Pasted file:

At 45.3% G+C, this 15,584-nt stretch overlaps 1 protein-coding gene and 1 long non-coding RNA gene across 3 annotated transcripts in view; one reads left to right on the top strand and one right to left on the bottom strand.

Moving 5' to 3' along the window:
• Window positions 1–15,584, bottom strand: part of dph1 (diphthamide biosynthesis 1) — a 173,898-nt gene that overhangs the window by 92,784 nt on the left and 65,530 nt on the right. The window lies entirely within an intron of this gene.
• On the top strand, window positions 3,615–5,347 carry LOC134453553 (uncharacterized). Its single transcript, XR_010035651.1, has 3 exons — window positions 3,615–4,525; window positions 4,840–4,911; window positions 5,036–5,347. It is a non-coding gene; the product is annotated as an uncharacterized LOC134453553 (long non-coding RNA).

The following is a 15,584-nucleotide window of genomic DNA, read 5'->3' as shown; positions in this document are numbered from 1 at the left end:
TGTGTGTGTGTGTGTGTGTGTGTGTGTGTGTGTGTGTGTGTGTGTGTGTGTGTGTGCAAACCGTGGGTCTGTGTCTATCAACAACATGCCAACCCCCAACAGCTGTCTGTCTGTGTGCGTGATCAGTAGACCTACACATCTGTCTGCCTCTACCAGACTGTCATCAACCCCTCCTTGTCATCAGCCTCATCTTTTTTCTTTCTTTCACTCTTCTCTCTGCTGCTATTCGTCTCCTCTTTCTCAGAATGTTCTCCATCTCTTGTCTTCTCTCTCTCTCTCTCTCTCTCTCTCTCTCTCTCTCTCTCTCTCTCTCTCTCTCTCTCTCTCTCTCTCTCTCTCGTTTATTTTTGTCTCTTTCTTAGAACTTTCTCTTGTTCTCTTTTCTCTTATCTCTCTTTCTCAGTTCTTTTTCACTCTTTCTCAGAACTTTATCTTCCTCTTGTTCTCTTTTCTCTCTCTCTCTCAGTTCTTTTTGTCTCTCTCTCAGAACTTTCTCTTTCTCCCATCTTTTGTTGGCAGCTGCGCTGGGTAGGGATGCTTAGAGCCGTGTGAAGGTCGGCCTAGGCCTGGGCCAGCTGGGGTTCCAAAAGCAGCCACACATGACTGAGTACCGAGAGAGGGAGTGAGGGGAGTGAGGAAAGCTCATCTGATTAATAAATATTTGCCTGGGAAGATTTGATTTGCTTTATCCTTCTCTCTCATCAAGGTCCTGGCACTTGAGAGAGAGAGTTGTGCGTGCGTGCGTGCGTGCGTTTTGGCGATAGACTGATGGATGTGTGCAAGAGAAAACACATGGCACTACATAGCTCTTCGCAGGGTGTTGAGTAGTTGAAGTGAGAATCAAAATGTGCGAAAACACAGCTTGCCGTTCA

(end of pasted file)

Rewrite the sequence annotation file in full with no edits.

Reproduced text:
At 45.3% G+C, this 15,584-nt stretch overlaps 1 protein-coding gene and 1 long non-coding RNA gene across 3 annotated transcripts in view; one reads left to right on the top strand and one right to left on the bottom strand.

Moving 5' to 3' along the window:
• Window positions 1–15,584, bottom strand: part of dph1 (diphthamide biosynthesis 1) — a 173,898-nt gene that overhangs the window by 92,784 nt on the left and 65,530 nt on the right. The window lies entirely within an intron of this gene.
• On the top strand, window positions 3,615–5,347 carry LOC134453553 (uncharacterized). Its single transcript, XR_010035651.1, has 3 exons — window positions 3,615–4,525; window positions 4,840–4,911; window positions 5,036–5,347. It is a non-coding gene; the product is annotated as an uncharacterized LOC134453553 (long non-coding RNA).

The following is a 15,584-nucleotide window of genomic DNA, read 5'->3' as shown; positions in this document are numbered from 1 at the left end:
TGTGTGTGTGTGTGTGTGTGTGTGTGTGTGTGTGTGTGTGTGTGTGTGTGTGTGTGCAAACCGTGGGTCTGTGTCTATCAACAACATGCCAACCCCCAACAGCTGTCTGTCTGTGTGCGTGATCAGTAGACCTACACATCTGTCTGCCTCTACCAGACTGTCATCAACCCCTCCTTGTCATCAGCCTCATCTTTTTTCTTTCTTTCACTCTTCTCTCTGCTGCTATTCGTCTCCTCTTTCTCAGAATGTTCTCCATCTCTTGTCTTCTCTCTCTCTCTCTCTCTCTCTCTCTCTCTCTCTCTCTCTCTCTCTCTCTCTCTCTCTCTCTCTCTCTCTCTCGTTTATTTTTGTCTCTTTCTTAGAACTTTCTCTTGTTCTCTTTTCTCTTATCTCTCTTTCTCAGTTCTTTTTCACTCTTTCTCAGAACTTTATCTTCCTCTTGTTCTCTTTTCTCTCTCTCTCTCAGTTCTTTTTGTCTCTCTCTCAGAACTTTCTCTTTCTCCCATCTTTTGTTGGCAGCTGCGCTGGGTAGGGATGCTTAGAGCCGTGTGAAGGTCGGCCTAGGCCTGGGCCAGCTGGGGTTCCAAAAGCAGCCACACATGACTGAGTACCGAGAGAGGGAGTGAGGGGAGTGAGGAAAGCTCATCTGATTAATAAATATTTGCCTGGGAAGATTTGATTTGCTTTATCCTTCTCTCTCATCAAGGTCCTGGCACTTGAGAGAGAGAGTTGTGCGTGCGTGCGTGCGTGCGTTTTGGCGATAGACTGATGGATGTGTGCAAGAGAAAACACATGGCACTACATAGCTCTTCGCAGGGTGTTGAGTAGTTGAAGTGAGAATCAAAATGTGCGAAAACACAGCTTGCCGTTCA